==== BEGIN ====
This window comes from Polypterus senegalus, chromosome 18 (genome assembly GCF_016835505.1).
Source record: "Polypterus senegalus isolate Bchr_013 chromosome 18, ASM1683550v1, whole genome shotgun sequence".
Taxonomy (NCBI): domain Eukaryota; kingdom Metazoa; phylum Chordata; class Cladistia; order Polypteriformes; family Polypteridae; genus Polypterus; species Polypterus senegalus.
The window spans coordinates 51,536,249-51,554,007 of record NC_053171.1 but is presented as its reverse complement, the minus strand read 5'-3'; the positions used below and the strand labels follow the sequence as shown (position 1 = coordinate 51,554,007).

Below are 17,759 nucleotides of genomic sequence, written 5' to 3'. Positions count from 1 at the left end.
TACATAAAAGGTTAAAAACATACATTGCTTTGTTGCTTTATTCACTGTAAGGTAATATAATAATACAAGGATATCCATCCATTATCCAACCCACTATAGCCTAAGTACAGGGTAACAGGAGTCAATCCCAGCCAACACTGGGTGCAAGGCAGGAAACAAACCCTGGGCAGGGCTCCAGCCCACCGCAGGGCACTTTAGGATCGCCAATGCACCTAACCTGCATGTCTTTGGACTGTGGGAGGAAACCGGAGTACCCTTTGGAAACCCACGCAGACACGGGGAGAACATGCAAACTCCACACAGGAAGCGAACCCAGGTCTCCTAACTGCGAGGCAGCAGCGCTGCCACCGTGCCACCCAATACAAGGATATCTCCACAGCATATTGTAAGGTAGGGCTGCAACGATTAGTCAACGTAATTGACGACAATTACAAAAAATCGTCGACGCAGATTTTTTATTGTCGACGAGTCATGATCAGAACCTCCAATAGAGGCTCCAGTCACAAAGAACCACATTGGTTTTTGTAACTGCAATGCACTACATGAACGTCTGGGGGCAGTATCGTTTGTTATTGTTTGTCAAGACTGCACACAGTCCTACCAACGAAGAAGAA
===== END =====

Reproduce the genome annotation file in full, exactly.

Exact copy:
This window comes from Polypterus senegalus, chromosome 18 (genome assembly GCF_016835505.1).
Source record: "Polypterus senegalus isolate Bchr_013 chromosome 18, ASM1683550v1, whole genome shotgun sequence".
Taxonomy (NCBI): domain Eukaryota; kingdom Metazoa; phylum Chordata; class Cladistia; order Polypteriformes; family Polypteridae; genus Polypterus; species Polypterus senegalus.
The window spans coordinates 51,536,249-51,554,007 of record NC_053171.1 but is presented as its reverse complement, the minus strand read 5'-3'; the positions used below and the strand labels follow the sequence as shown (position 1 = coordinate 51,554,007).

Below are 17,759 nucleotides of genomic sequence, written 5' to 3'. Positions count from 1 at the left end.
TACATAAAAGGTTAAAAACATACATTGCTTTGTTGCTTTATTCACTGTAAGGTAATATAATAATACAAGGATATCCATCCATTATCCAACCCACTATAGCCTAAGTACAGGGTAACAGGAGTCAATCCCAGCCAACACTGGGTGCAAGGCAGGAAACAAACCCTGGGCAGGGCTCCAGCCCACCGCAGGGCACTTTAGGATCGCCAATGCACCTAACCTGCATGTCTTTGGACTGTGGGAGGAAACCGGAGTACCCTTTGGAAACCCACGCAGACACGGGGAGAACATGCAAACTCCACACAGGAAGCGAACCCAGGTCTCCTAACTGCGAGGCAGCAGCGCTGCCACCGTGCCACCCAATACAAGGATATCTCCACAGCATATTGTAAGGTAGGGCTGCAACGATTAGTCAACGTAATTGACGACAATTACAAAAAATCGTCGACGCAGATTTTTTATTGTCGACGAGTCATGATCAGAACCTCCAATAGAGGCTCCAGTCACAAAGAACCACATTGGTTTTTGTAACTGCAATGCACTACATGAACGTCTGGGGGCAGTATCGTTTGTTATTGTTTGTCAAGACTGCACACAGTCCTACCAACGAAGAAGAA